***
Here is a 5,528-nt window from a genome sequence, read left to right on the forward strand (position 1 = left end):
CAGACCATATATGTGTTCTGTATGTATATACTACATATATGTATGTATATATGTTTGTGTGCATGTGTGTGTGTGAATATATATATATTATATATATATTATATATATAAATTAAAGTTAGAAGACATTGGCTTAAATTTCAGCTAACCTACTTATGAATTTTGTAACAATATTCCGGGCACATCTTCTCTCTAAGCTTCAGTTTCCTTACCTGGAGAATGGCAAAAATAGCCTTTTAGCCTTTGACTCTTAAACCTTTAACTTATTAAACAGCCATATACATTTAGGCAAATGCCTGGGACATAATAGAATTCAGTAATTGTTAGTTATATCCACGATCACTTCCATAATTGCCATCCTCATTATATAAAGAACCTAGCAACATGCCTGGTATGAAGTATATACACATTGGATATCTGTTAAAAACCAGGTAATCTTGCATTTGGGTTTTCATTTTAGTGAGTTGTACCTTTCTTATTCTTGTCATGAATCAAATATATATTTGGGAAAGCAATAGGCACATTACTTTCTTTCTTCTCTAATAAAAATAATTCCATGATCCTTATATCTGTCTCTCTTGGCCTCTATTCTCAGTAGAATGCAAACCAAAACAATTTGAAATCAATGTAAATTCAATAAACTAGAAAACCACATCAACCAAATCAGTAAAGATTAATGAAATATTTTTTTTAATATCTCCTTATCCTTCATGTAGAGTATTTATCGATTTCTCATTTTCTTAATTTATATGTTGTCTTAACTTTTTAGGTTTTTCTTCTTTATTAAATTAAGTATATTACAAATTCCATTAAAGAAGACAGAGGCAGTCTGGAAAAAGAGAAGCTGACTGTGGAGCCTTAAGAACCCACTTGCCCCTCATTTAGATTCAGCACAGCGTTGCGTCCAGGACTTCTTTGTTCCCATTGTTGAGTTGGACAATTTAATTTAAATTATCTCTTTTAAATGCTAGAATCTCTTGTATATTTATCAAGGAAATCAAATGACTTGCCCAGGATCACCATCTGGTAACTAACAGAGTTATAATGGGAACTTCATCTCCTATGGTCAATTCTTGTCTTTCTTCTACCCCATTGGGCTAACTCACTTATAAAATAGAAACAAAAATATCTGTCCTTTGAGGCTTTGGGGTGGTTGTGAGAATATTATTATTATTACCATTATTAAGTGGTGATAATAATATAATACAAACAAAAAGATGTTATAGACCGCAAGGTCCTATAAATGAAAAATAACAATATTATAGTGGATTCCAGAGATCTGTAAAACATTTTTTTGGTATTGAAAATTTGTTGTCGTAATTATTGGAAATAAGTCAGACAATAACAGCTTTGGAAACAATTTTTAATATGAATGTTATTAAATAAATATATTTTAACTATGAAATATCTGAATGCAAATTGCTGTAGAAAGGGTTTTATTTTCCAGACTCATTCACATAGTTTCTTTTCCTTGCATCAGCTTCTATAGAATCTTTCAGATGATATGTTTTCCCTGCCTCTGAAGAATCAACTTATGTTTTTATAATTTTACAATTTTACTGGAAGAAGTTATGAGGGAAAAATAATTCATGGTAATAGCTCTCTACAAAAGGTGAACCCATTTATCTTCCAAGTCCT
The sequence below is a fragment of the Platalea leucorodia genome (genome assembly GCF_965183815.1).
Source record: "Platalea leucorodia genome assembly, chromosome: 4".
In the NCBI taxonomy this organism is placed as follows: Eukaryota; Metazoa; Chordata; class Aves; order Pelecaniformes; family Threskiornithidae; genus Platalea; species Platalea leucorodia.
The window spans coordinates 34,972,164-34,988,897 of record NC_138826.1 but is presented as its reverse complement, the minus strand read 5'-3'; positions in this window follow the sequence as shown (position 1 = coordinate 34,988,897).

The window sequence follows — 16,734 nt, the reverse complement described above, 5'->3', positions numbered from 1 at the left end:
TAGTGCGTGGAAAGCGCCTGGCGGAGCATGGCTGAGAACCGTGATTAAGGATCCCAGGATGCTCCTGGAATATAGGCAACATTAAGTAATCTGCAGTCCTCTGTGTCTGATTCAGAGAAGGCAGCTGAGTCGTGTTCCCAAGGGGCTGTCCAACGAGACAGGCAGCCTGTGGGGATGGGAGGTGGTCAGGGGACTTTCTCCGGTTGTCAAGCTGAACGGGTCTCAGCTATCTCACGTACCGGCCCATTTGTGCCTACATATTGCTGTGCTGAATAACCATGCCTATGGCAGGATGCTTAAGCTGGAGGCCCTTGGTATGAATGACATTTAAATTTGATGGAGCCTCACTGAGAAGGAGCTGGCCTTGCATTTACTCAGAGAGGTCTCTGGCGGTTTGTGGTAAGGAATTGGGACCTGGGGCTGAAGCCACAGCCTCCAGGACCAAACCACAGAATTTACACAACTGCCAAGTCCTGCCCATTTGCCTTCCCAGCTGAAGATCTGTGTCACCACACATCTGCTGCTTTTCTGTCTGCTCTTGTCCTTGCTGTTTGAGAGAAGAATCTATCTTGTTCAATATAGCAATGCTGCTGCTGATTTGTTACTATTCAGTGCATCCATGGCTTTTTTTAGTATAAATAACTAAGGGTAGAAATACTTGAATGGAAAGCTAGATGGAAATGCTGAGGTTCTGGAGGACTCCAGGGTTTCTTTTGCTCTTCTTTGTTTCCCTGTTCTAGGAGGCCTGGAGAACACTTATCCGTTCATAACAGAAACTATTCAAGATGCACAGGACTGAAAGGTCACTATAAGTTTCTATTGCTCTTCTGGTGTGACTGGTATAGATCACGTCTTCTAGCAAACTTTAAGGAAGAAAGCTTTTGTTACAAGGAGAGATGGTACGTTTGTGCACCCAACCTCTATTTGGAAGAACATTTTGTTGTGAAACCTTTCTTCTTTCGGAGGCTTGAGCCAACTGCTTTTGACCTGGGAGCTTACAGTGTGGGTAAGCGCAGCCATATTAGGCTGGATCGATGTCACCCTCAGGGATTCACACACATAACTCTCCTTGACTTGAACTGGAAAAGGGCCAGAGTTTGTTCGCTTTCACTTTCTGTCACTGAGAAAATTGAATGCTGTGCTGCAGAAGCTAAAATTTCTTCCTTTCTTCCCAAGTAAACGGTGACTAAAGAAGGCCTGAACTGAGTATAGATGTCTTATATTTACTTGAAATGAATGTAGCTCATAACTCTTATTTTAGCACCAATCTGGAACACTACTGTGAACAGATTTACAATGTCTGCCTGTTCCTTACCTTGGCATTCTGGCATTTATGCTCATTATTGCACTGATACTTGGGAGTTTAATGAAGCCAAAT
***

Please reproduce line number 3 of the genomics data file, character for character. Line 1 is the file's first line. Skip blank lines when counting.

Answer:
The sequence below is a fragment of the Platalea leucorodia genome (genome assembly GCF_965183815.1).